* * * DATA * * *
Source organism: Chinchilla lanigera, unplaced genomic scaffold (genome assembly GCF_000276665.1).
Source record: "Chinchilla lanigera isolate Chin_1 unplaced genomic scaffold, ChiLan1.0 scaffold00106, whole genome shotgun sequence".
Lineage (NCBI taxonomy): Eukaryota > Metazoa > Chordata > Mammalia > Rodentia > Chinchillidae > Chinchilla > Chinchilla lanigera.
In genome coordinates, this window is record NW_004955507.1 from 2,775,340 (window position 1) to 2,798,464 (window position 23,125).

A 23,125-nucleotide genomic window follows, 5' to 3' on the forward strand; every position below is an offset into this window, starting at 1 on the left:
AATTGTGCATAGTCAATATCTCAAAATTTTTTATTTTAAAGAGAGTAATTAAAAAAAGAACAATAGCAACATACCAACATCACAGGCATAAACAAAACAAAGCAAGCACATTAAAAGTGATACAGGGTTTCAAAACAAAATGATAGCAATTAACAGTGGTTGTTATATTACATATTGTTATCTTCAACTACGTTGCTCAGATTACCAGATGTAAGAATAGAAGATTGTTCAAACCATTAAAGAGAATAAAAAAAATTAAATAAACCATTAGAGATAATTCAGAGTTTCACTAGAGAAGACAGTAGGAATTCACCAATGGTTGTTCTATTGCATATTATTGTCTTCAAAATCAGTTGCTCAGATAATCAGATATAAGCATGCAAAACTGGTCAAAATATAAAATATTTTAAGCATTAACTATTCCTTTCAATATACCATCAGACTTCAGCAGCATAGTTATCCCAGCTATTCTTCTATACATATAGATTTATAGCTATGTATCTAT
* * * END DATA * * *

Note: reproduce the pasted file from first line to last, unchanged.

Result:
Source organism: Chinchilla lanigera, unplaced genomic scaffold (genome assembly GCF_000276665.1).
Source record: "Chinchilla lanigera isolate Chin_1 unplaced genomic scaffold, ChiLan1.0 scaffold00106, whole genome shotgun sequence".
Lineage (NCBI taxonomy): Eukaryota > Metazoa > Chordata > Mammalia > Rodentia > Chinchillidae > Chinchilla > Chinchilla lanigera.
In genome coordinates, this window is record NW_004955507.1 from 2,775,340 (window position 1) to 2,798,464 (window position 23,125).

A 23,125-nucleotide genomic window follows, 5' to 3' on the forward strand; every position below is an offset into this window, starting at 1 on the left:
AATTGTGCATAGTCAATATCTCAAAATTTTTTATTTTAAAGAGAGTAATTAAAAAAAGAACAATAGCAACATACCAACATCACAGGCATAAACAAAACAAAGCAAGCACATTAAAAGTGATACAGGGTTTCAAAACAAAATGATAGCAATTAACAGTGGTTGTTATATTACATATTGTTATCTTCAACTACGTTGCTCAGATTACCAGATGTAAGAATAGAAGATTGTTCAAACCATTAAAGAGAATAAAAAAAATTAAATAAACCATTAGAGATAATTCAGAGTTTCACTAGAGAAGACAGTAGGAATTCACCAATGGTTGTTCTATTGCATATTATTGTCTTCAAAATCAGTTGCTCAGATAATCAGATATAAGCATGCAAAACTGGTCAAAATATAAAATATTTTAAGCATTAACTATTCCTTTCAATATACCATCAGACTTCAGCAGCATAGTTATCCCAGCTATTCTTCTATACATATAGATTTATAGCTATGTATCTAT